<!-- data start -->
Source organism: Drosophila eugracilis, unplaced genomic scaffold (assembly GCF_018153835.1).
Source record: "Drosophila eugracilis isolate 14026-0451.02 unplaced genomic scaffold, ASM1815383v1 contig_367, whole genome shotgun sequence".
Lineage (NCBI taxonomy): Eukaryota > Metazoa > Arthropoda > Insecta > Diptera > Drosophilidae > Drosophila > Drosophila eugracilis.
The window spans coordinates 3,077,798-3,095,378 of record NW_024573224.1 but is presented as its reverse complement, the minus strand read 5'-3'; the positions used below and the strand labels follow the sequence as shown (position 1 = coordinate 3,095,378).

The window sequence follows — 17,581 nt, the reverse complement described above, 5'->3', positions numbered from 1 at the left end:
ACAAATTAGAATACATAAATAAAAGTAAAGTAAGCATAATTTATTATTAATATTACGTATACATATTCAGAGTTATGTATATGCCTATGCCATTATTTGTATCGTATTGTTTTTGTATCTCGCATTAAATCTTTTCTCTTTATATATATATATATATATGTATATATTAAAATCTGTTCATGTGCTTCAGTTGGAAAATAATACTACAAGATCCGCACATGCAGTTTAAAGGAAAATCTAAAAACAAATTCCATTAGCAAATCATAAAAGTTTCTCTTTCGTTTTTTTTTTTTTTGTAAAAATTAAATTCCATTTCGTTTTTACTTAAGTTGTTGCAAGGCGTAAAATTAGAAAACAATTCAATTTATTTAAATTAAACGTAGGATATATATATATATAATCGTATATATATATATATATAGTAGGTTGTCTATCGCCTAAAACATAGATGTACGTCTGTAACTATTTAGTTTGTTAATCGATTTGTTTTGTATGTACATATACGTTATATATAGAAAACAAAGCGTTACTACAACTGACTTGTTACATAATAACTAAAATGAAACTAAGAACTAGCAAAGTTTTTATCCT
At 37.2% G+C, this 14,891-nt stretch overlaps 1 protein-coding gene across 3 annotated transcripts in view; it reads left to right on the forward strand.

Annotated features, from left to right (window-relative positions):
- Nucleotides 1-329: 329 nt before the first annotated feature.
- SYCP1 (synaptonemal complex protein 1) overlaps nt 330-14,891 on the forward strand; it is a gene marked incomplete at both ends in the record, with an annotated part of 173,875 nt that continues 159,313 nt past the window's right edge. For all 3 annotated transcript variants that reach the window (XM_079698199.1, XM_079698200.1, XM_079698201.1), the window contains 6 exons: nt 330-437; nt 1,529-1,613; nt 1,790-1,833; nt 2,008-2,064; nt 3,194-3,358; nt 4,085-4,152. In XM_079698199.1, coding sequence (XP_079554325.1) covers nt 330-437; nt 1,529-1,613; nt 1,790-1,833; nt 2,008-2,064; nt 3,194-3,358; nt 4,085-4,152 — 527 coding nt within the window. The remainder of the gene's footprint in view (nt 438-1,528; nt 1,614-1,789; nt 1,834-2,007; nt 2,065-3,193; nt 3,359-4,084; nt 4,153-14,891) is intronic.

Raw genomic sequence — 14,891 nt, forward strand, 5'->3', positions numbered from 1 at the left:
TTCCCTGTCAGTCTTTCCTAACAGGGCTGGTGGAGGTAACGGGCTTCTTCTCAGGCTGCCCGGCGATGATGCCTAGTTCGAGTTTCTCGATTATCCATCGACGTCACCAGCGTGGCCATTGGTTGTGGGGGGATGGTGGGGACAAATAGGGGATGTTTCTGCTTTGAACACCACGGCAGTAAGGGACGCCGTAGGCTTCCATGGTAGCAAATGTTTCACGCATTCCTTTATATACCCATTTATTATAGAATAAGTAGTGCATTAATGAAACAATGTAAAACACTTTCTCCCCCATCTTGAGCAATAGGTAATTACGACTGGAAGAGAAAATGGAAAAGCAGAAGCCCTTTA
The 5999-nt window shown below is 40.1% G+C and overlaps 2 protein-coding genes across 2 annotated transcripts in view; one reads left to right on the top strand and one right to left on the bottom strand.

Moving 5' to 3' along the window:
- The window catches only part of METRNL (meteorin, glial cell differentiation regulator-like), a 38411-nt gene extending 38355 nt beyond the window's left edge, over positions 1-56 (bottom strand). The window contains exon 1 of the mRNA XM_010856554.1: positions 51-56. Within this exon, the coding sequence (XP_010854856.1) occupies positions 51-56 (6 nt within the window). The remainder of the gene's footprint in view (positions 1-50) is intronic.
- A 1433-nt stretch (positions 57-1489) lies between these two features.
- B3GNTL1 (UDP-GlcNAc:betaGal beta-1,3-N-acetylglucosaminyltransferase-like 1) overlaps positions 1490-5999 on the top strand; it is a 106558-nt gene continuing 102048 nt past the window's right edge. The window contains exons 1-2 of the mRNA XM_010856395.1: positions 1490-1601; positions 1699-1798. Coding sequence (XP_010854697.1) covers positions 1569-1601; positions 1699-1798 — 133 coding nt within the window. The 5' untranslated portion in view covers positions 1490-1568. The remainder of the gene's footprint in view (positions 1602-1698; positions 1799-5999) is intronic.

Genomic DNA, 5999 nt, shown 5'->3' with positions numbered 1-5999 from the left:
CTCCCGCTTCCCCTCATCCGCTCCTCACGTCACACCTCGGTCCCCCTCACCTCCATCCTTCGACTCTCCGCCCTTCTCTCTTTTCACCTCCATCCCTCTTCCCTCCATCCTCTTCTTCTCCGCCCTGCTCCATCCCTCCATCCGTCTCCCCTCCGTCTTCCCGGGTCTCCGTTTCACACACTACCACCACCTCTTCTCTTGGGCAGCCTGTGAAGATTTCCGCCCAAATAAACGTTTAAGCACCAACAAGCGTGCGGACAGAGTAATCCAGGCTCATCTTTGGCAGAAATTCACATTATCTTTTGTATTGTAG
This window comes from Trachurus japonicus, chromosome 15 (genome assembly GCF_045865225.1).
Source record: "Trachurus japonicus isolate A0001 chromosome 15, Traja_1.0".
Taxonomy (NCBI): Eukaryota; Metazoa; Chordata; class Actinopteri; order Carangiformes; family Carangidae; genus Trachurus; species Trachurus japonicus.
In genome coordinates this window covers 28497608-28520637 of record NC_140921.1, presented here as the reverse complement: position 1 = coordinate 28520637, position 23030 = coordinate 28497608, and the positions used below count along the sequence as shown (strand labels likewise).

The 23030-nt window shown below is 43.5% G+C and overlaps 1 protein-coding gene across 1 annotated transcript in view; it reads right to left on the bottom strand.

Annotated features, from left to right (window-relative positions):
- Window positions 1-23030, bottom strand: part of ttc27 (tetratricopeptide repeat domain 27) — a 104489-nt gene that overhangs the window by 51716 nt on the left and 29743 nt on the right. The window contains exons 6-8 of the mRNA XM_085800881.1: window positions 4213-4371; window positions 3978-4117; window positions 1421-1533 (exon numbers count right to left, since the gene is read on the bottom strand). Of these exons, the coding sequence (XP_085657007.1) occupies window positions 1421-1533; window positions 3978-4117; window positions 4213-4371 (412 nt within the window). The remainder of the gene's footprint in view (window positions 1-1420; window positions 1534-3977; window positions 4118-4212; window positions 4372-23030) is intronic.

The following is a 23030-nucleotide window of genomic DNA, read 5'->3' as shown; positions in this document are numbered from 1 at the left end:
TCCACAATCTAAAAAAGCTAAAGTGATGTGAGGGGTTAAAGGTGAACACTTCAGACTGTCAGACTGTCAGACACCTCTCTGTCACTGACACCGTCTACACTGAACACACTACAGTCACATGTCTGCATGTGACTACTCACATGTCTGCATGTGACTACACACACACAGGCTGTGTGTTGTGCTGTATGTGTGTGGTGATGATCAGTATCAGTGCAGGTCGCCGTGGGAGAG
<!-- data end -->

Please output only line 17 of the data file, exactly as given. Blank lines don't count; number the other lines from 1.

- B3GNTL1 (UDP-GlcNAc:betaGal beta-1,3-N-acetylglucosaminyltransferase-like 1) overlaps positions 1490-5999 on the top strand; it is a 106558-nt gene continuing 102048 nt past the window's right edge. The window contains exons 1-2 of the mRNA XM_010856395.1: positions 1490-1601; positions 1699-1798. Coding sequence (XP_010854697.1) covers positions 1569-1601; positions 1699-1798 — 133 coding nt within the window. The 5' untranslated portion in view covers positions 1490-1568. The remainder of the gene's footprint in view (positions 1602-1698; positions 1799-5999) is intronic.